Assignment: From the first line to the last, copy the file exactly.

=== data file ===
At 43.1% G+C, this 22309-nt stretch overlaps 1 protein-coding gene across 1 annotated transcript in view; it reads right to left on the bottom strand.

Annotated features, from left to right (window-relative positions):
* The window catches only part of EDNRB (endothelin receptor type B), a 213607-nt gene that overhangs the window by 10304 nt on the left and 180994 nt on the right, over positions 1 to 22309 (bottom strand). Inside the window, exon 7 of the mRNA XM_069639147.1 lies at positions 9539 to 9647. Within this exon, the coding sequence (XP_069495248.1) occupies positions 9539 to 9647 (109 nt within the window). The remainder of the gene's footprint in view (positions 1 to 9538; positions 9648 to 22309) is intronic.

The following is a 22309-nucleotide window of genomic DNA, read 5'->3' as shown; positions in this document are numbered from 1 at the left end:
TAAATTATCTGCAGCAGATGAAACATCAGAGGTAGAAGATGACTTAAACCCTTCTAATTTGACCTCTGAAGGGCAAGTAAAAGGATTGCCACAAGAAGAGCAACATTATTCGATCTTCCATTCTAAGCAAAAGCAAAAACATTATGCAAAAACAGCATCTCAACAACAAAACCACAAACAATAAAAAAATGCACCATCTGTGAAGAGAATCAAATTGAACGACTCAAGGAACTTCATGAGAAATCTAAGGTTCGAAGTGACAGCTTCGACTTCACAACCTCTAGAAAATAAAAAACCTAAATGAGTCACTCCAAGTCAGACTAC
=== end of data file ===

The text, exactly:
At 43.1% G+C, this 22309-nt stretch overlaps 1 protein-coding gene across 1 annotated transcript in view; it reads right to left on the bottom strand.

Annotated features, from left to right (window-relative positions):
* The window catches only part of EDNRB (endothelin receptor type B), a 213607-nt gene that overhangs the window by 10304 nt on the left and 180994 nt on the right, over positions 1 to 22309 (bottom strand). Inside the window, exon 7 of the mRNA XM_069639147.1 lies at positions 9539 to 9647. Within this exon, the coding sequence (XP_069495248.1) occupies positions 9539 to 9647 (109 nt within the window). The remainder of the gene's footprint in view (positions 1 to 9538; positions 9648 to 22309) is intronic.

The following is a 22309-nucleotide window of genomic DNA, read 5'->3' as shown; positions in this document are numbered from 1 at the left end:
TAAATTATCTGCAGCAGATGAAACATCAGAGGTAGAAGATGACTTAAACCCTTCTAATTTGACCTCTGAAGGGCAAGTAAAAGGATTGCCACAAGAAGAGCAACATTATTCGATCTTCCATTCTAAGCAAAAGCAAAAACATTATGCAAAAACAGCATCTCAACAACAAAACCACAAACAATAAAAAAATGCACCATCTGTGAAGAGAATCAAATTGAACGACTCAAGGAACTTCATGAGAAATCTAAGGTTCGAAGTGACAGCTTCGACTTCACAACCTCTAGAAAATAAAAAACCTAAATGAGTCACTCCAAGTCAGACTAC